Alternatively, if it is determined in step 720 that no backpressure has been received from the buffer, process flow moves from step 720 to step 728 in which it is determined whether packets to be forwarded should be sorted. If it is determined that packets to be forwarded are not to be sorted, packets continue to be forwarded to the buffer in step 716. On the other hand, if it is determined that packets to be forwarded are to be sorted, then process flow returns to step 704 in which packets to be forwarded are sorted by priority. It should be appreciated that in some instances, packets which are to be forwarded to the buffer may be substantially continuously sorted by priority.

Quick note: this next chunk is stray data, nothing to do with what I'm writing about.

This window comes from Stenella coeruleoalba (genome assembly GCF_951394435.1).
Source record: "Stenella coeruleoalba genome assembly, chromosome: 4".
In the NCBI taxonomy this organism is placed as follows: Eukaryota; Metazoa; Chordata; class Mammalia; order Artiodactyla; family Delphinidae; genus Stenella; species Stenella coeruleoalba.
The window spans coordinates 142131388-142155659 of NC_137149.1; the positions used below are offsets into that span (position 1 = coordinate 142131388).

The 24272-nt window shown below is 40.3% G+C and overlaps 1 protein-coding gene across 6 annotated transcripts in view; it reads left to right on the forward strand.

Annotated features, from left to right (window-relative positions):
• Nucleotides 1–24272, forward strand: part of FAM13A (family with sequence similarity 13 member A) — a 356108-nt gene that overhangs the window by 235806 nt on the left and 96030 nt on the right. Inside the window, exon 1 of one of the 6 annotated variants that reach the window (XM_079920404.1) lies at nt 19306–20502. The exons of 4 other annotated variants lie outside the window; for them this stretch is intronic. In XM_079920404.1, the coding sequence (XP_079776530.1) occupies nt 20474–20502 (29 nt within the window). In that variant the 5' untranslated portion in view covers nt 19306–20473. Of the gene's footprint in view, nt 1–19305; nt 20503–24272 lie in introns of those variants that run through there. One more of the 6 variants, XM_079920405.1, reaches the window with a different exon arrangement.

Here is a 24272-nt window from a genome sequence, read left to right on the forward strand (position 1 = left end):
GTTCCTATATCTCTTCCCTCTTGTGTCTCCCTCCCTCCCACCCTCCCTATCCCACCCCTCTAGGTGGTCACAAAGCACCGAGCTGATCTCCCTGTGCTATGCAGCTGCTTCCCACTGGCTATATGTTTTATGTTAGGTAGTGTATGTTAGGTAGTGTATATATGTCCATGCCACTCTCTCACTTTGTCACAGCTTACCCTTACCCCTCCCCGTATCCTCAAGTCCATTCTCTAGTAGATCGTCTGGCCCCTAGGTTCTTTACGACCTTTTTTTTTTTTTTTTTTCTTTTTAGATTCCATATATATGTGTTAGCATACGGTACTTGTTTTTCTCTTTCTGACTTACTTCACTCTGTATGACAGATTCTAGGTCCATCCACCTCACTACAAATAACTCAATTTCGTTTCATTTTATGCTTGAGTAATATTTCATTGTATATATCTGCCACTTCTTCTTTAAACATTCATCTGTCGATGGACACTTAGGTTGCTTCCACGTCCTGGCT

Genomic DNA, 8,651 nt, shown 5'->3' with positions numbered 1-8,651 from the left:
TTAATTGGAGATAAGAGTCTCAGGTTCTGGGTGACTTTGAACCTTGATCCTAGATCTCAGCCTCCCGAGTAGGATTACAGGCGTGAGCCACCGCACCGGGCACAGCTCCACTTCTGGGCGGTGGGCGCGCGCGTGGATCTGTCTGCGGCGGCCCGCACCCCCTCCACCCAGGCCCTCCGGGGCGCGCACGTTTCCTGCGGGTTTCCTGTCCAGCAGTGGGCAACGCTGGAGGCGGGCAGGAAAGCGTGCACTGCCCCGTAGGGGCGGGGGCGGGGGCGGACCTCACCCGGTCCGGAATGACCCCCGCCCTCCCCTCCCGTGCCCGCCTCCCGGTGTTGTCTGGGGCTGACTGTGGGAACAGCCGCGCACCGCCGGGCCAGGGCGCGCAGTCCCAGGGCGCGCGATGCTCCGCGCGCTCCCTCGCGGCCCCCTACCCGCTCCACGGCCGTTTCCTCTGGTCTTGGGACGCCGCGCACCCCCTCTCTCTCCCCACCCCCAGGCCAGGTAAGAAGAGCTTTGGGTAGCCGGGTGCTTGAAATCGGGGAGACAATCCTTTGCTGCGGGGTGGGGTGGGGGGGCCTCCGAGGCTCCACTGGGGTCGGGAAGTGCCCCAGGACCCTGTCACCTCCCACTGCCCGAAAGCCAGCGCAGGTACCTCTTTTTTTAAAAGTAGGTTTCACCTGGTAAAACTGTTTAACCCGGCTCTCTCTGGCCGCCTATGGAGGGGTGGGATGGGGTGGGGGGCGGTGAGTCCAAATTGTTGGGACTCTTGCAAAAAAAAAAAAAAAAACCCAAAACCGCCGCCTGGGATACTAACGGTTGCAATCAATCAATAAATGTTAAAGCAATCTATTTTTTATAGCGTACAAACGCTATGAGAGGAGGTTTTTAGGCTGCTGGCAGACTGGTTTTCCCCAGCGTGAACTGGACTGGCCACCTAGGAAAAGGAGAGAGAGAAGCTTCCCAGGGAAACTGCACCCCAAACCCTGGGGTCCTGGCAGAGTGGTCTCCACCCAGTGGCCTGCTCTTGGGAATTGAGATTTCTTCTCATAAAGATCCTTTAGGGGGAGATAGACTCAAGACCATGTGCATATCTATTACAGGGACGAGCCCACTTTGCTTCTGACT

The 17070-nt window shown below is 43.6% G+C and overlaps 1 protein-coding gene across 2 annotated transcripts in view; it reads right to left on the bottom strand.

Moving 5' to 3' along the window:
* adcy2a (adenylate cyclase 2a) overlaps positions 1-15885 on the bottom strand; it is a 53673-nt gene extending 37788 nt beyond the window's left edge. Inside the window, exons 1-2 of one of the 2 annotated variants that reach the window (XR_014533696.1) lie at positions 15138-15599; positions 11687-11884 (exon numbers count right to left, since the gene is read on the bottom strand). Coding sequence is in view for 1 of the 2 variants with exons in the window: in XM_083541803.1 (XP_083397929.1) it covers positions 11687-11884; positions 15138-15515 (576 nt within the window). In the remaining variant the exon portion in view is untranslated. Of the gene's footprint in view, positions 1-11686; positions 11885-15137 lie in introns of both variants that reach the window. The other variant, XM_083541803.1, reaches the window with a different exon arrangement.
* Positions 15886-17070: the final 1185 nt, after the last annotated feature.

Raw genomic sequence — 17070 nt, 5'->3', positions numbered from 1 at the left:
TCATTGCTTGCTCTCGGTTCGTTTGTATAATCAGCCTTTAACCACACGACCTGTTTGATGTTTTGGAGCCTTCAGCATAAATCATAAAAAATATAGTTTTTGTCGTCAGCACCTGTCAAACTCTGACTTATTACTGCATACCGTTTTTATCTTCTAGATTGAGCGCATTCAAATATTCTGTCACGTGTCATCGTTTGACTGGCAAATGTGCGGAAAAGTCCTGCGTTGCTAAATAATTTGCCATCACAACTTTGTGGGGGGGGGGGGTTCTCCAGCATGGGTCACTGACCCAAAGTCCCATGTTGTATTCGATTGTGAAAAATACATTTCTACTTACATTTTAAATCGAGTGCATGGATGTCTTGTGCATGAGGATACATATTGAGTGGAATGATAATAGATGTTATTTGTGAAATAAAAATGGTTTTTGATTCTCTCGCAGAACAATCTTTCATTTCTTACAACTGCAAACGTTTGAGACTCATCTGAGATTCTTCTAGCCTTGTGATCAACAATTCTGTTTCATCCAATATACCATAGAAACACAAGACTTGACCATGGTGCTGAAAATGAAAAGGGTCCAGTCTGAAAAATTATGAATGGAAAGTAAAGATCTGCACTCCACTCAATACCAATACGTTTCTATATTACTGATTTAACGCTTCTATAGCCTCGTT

Returning to step 708, if it is determined that there are high priority packets to forward to the buffer, then packets are prioritized in step 712 such that the high priority packets may be forwarded to the buffer before any lower priority packets. By way of example, when the packet provider environment which is sending packets to the buffer uses a “high priority” queue and a “low priority” queue, the high priority packets may be queued in the “high priority” queue, and packets may be forwarded to the buffer from the “high priority” queue prior to packets from the “low priority” queue. Alternatively, when the packet provider environment uses a shared queue, high priority packets may be arranged in the queue such that the high priority packets are sent to the buffer before lower priority packets.